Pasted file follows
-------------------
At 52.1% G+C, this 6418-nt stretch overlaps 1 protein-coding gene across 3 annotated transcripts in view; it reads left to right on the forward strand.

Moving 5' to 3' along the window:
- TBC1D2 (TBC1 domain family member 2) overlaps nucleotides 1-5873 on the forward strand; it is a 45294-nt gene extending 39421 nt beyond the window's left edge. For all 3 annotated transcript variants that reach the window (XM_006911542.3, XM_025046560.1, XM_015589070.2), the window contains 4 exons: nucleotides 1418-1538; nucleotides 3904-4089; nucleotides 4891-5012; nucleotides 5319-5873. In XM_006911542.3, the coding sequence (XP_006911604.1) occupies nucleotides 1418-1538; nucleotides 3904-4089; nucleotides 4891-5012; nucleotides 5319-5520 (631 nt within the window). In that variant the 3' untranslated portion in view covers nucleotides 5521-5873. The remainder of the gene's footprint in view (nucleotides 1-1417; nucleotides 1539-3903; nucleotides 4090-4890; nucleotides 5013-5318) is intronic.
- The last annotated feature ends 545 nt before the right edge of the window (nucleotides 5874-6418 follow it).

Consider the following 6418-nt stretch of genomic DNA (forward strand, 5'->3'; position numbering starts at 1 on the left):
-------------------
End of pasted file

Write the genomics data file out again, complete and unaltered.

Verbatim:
At 52.1% G+C, this 6418-nt stretch overlaps 1 protein-coding gene across 3 annotated transcripts in view; it reads left to right on the forward strand.

Moving 5' to 3' along the window:
- TBC1D2 (TBC1 domain family member 2) overlaps nucleotides 1-5873 on the forward strand; it is a 45294-nt gene extending 39421 nt beyond the window's left edge. For all 3 annotated transcript variants that reach the window (XM_006911542.3, XM_025046560.1, XM_015589070.2), the window contains 4 exons: nucleotides 1418-1538; nucleotides 3904-4089; nucleotides 4891-5012; nucleotides 5319-5873. In XM_006911542.3, the coding sequence (XP_006911604.1) occupies nucleotides 1418-1538; nucleotides 3904-4089; nucleotides 4891-5012; nucleotides 5319-5520 (631 nt within the window). In that variant the 3' untranslated portion in view covers nucleotides 5521-5873. The remainder of the gene's footprint in view (nucleotides 1-1417; nucleotides 1539-3903; nucleotides 4090-4890; nucleotides 5013-5318) is intronic.
- The last annotated feature ends 545 nt before the right edge of the window (nucleotides 5874-6418 follow it).

Consider the following 6418-nt stretch of genomic DNA (forward strand, 5'->3'; position numbering starts at 1 on the left):